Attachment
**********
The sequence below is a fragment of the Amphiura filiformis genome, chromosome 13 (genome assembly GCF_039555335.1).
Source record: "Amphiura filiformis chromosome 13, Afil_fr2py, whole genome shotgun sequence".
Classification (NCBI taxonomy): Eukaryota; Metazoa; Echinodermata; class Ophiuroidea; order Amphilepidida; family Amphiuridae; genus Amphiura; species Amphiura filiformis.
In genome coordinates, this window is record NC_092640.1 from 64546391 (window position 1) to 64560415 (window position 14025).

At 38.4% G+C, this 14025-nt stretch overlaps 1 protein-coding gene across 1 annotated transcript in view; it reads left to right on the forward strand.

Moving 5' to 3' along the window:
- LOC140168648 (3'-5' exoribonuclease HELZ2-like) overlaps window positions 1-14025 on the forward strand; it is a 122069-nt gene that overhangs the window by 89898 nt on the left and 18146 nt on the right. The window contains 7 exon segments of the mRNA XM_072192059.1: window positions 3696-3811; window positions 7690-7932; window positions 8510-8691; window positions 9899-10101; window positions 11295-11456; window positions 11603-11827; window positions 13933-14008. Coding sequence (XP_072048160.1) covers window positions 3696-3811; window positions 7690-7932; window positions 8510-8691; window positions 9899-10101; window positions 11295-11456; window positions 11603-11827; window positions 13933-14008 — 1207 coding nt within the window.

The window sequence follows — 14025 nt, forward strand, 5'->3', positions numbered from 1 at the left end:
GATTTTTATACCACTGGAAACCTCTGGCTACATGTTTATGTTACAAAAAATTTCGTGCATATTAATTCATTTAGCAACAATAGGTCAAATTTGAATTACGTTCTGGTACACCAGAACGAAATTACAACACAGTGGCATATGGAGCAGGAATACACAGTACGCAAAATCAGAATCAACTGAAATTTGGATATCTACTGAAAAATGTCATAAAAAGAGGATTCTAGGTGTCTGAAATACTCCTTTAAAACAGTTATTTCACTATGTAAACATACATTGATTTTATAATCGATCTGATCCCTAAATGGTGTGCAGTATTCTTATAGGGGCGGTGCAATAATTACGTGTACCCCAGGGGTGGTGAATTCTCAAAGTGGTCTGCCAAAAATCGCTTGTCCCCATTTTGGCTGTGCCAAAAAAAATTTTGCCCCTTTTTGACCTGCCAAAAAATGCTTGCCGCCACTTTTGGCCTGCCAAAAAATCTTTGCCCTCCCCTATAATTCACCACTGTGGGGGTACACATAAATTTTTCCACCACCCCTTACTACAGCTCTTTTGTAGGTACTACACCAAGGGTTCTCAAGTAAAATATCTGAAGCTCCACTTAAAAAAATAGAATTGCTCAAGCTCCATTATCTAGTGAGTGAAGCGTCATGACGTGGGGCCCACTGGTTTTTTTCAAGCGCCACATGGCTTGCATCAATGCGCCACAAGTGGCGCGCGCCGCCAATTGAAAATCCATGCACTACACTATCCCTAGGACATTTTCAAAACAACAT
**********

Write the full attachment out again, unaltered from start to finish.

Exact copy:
The sequence below is a fragment of the Amphiura filiformis genome, chromosome 13 (genome assembly GCF_039555335.1).
Source record: "Amphiura filiformis chromosome 13, Afil_fr2py, whole genome shotgun sequence".
Classification (NCBI taxonomy): Eukaryota; Metazoa; Echinodermata; class Ophiuroidea; order Amphilepidida; family Amphiuridae; genus Amphiura; species Amphiura filiformis.
In genome coordinates, this window is record NC_092640.1 from 64546391 (window position 1) to 64560415 (window position 14025).

At 38.4% G+C, this 14025-nt stretch overlaps 1 protein-coding gene across 1 annotated transcript in view; it reads left to right on the forward strand.

Moving 5' to 3' along the window:
- LOC140168648 (3'-5' exoribonuclease HELZ2-like) overlaps window positions 1-14025 on the forward strand; it is a 122069-nt gene that overhangs the window by 89898 nt on the left and 18146 nt on the right. The window contains 7 exon segments of the mRNA XM_072192059.1: window positions 3696-3811; window positions 7690-7932; window positions 8510-8691; window positions 9899-10101; window positions 11295-11456; window positions 11603-11827; window positions 13933-14008. Coding sequence (XP_072048160.1) covers window positions 3696-3811; window positions 7690-7932; window positions 8510-8691; window positions 9899-10101; window positions 11295-11456; window positions 11603-11827; window positions 13933-14008 — 1207 coding nt within the window.

The window sequence follows — 14025 nt, forward strand, 5'->3', positions numbered from 1 at the left end:
GATTTTTATACCACTGGAAACCTCTGGCTACATGTTTATGTTACAAAAAATTTCGTGCATATTAATTCATTTAGCAACAATAGGTCAAATTTGAATTACGTTCTGGTACACCAGAACGAAATTACAACACAGTGGCATATGGAGCAGGAATACACAGTACGCAAAATCAGAATCAACTGAAATTTGGATATCTACTGAAAAATGTCATAAAAAGAGGATTCTAGGTGTCTGAAATACTCCTTTAAAACAGTTATTTCACTATGTAAACATACATTGATTTTATAATCGATCTGATCCCTAAATGGTGTGCAGTATTCTTATAGGGGCGGTGCAATAATTACGTGTACCCCAGGGGTGGTGAATTCTCAAAGTGGTCTGCCAAAAATCGCTTGTCCCCATTTTGGCTGTGCCAAAAAAAATTTTGCCCCTTTTTGACCTGCCAAAAAATGCTTGCCGCCACTTTTGGCCTGCCAAAAAATCTTTGCCCTCCCCTATAATTCACCACTGTGGGGGTACACATAAATTTTTCCACCACCCCTTACTACAGCTCTTTTGTAGGTACTACACCAAGGGTTCTCAAGTAAAATATCTGAAGCTCCACTTAAAAAAATAGAATTGCTCAAGCTCCATTATCTAGTGAGTGAAGCGTCATGACGTGGGGCCCACTGGTTTTTTTCAAGCGCCACATGGCTTGCATCAATGCGCCACAAGTGGCGCGCGCCGCCAATTGAAAATCCATGCACTACACTATCCCTAGGACATTTTCAAAACAACAT